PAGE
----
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Android TV is just another failed attempt to find middle ground between mobile and console gaming

Android TV is just another failed attempt to find middle ground between mobile and console gaming

It says something that I've had a prototype Android TV unit - known as the ADT-1 - for almost three months now and only remembered when I found its lovely green box hidden on a chair under a load of neatly folded clean t-shirts a month or so ago.

Indeed, I wasn't entirely sure what it was when it was handed to me at the Unite 2014 conference. When friends told me, I was quickly – and, it turns out, quite accurately – informed that it's “Google's Apple TV”.

That perhaps explains why I was in no rush to set the unit up when I got home.

The X question

Having briefly had an Apple TV unit for review, I was less than impressed.

Like the Apple Watch, Apple TV seems to be a product without a problem to solve, or a "hobby" as Steve Jobs famously called it.

In Android TV's case, comparisons with Apple TV are superficially on the money.

In Android TV's case, comparisons with Apple TV are superficially on the money. The unit itself is roughly around the same size, plugs in to the TV via an HDMI cable and, on the whole, sits silently, inoffensively below your TV set.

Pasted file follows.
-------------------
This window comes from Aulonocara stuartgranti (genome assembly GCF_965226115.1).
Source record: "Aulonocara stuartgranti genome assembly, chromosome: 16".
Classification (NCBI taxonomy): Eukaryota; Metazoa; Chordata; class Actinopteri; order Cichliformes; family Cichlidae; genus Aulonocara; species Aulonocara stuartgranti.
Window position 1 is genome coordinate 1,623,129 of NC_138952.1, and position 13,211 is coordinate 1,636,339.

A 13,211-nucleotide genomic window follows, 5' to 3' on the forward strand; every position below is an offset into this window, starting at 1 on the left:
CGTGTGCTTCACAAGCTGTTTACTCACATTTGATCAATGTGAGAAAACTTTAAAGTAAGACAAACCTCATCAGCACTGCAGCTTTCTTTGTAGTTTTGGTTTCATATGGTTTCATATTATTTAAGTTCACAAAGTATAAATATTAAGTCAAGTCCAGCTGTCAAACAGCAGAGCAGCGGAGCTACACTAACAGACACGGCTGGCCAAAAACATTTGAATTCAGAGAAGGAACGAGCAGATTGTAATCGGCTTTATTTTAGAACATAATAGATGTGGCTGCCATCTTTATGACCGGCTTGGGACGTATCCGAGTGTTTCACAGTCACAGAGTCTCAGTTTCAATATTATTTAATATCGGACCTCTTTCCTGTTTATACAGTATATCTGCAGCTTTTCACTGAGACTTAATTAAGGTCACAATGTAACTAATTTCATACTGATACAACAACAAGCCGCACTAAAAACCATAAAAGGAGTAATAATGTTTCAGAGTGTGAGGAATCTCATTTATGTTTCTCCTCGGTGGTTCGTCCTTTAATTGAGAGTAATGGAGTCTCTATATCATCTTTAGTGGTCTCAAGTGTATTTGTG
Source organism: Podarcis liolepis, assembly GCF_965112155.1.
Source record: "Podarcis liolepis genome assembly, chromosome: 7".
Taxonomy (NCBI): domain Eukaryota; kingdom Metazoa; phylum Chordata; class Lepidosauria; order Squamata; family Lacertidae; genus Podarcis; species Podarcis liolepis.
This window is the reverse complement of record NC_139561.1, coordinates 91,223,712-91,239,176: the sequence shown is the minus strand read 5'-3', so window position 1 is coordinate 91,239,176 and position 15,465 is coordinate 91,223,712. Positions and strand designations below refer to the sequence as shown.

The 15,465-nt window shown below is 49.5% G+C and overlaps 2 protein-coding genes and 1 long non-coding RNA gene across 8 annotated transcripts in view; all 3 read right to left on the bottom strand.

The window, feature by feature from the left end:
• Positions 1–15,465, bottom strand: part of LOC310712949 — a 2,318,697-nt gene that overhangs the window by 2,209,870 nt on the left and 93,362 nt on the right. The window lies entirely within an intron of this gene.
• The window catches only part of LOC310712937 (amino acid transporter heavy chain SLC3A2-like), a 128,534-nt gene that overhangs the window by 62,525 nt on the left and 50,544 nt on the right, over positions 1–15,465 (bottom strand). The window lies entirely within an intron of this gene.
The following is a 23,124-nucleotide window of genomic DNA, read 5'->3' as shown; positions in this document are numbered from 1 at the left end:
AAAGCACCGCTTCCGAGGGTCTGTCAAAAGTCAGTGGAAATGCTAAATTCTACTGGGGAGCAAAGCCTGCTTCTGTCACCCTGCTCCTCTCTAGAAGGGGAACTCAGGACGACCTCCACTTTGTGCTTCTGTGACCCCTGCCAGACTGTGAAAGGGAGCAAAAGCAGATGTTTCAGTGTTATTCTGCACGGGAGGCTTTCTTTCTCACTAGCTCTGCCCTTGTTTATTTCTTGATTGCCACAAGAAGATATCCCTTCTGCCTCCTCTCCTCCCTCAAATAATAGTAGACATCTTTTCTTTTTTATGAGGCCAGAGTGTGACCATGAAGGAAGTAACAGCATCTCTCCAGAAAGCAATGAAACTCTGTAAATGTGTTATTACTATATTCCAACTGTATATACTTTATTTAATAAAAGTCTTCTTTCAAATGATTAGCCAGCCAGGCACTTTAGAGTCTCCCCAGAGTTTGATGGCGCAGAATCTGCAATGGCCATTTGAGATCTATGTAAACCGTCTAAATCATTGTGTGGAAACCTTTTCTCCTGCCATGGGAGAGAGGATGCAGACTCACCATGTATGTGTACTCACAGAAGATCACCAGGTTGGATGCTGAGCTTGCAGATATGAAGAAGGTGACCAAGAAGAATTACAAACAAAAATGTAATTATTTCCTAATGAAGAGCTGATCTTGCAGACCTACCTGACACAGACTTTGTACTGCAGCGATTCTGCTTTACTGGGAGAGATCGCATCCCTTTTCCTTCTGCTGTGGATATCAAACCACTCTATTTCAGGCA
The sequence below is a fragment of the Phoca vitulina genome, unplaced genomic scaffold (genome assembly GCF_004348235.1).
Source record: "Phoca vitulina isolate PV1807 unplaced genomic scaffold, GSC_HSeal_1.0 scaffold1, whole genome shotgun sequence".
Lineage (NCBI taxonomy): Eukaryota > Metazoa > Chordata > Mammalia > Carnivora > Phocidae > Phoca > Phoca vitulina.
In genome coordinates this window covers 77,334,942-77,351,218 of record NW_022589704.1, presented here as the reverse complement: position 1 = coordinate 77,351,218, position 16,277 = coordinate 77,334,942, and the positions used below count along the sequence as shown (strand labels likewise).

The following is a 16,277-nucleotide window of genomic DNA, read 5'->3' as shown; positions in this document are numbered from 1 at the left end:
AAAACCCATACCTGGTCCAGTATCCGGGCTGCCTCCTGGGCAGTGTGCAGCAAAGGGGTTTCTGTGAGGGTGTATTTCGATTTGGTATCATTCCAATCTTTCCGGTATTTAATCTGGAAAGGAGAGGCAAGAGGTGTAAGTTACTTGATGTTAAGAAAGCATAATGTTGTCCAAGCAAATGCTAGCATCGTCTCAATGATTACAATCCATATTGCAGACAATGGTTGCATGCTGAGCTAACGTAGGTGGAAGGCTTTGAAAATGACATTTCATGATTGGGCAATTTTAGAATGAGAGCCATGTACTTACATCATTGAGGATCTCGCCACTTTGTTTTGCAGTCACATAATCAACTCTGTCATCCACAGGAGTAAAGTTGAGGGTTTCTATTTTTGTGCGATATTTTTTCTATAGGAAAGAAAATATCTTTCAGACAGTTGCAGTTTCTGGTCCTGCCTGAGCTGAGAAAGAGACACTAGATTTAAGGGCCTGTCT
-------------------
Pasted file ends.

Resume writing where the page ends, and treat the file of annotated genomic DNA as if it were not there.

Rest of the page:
It does, however, come with a game controller. 

(Actually, if we're talking pure design, Google has given Apple something of an 'arse kicking', if you excuse my Englishness: resting on four mini mounds, Android TV has a small light that shines down onto the surface below, changing colour depending on whether it's loading, updating, or sitting idle. It's a bit sexy.

The UI of the OS, too – an Xbox 360-like dash complete with big, bold tiles is leaps and bounds ahead of Apple TV, which resembles the last days of Teletext in comparison.)

The back of Google's devkit Android TV unit, also known as ADT-1

What divides Android TV from Apple's variant, however, is the fact that Google has equipped its mini unit with games.

Although, given the device itself is currently in beta, there are only a handful to speak of, most of which seem to have been lifted across from the standard Google Play store. Safe to say, if you're looking to play games on your television, you're not going to go to Android TV for your kicks.

Despite coming with some exclusively-developed games, Amazon's Fire TV suffers from a similar issue

Which might explain why Apple is yet to get into this particular game and while Android TV itself only exists in retail form of Google and Asus' Nexus Player.

Give me your love, give me your affection

In terms of Android TV, I've browsed the store and its scant selection of games. My initial thought was “Well, I hope that have more to offer when it actually hits retail.”

Then I questioned myself as to just what games I'd like to see make the leap. What Google TV games would really be at home on my television set? I couldn't really come up with any. The reason? Television's aren't mobile phones.

One of mobile's strengths is that it doesn't demand your full attention ... but console gaming is not something you can do while you're multitasking.

Nowhere is this clearer than when you start up an Xbox One.